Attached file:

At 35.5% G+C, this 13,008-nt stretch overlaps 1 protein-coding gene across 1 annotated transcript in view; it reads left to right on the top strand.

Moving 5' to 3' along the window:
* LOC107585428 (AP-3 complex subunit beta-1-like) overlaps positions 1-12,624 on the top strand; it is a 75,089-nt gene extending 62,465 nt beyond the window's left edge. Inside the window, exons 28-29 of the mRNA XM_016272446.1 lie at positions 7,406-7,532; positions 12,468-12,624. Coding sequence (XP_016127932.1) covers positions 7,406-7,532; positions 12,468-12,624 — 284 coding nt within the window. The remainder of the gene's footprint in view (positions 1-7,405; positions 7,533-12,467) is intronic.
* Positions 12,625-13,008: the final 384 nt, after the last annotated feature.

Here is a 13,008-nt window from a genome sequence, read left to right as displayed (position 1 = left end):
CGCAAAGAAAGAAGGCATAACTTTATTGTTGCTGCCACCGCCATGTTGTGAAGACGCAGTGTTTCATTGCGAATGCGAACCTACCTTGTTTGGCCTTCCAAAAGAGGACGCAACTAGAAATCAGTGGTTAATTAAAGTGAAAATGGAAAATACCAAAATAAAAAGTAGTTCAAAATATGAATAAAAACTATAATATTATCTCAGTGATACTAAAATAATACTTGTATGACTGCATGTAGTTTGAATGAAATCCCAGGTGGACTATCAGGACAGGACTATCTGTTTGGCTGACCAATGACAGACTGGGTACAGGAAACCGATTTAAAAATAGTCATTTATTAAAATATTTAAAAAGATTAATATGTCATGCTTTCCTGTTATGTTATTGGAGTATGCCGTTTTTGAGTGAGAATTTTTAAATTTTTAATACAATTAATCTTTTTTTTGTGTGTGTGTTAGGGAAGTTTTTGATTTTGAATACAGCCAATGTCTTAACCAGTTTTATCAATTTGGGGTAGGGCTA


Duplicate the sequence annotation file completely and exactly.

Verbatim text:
At 35.5% G+C, this 13,008-nt stretch overlaps 1 protein-coding gene across 1 annotated transcript in view; it reads left to right on the top strand.

Moving 5' to 3' along the window:
* LOC107585428 (AP-3 complex subunit beta-1-like) overlaps positions 1-12,624 on the top strand; it is a 75,089-nt gene extending 62,465 nt beyond the window's left edge. Inside the window, exons 28-29 of the mRNA XM_016272446.1 lie at positions 7,406-7,532; positions 12,468-12,624. Coding sequence (XP_016127932.1) covers positions 7,406-7,532; positions 12,468-12,624 — 284 coding nt within the window. The remainder of the gene's footprint in view (positions 1-7,405; positions 7,533-12,467) is intronic.
* Positions 12,625-13,008: the final 384 nt, after the last annotated feature.

Here is a 13,008-nt window from a genome sequence, read left to right as displayed (position 1 = left end):
CGCAAAGAAAGAAGGCATAACTTTATTGTTGCTGCCACCGCCATGTTGTGAAGACGCAGTGTTTCATTGCGAATGCGAACCTACCTTGTTTGGCCTTCCAAAAGAGGACGCAACTAGAAATCAGTGGTTAATTAAAGTGAAAATGGAAAATACCAAAATAAAAAGTAGTTCAAAATATGAATAAAAACTATAATATTATCTCAGTGATACTAAAATAATACTTGTATGACTGCATGTAGTTTGAATGAAATCCCAGGTGGACTATCAGGACAGGACTATCTGTTTGGCTGACCAATGACAGACTGGGTACAGGAAACCGATTTAAAAATAGTCATTTATTAAAATATTTAAAAAGATTAATATGTCATGCTTTCCTGTTATGTTATTGGAGTATGCCGTTTTTGAGTGAGAATTTTTAAATTTTTAATACAATTAATCTTTTTTTTGTGTGTGTGTTAGGGAAGTTTTTGATTTTGAATACAGCCAATGTCTTAACCAGTTTTATCAATTTGGGGTAGGGCTA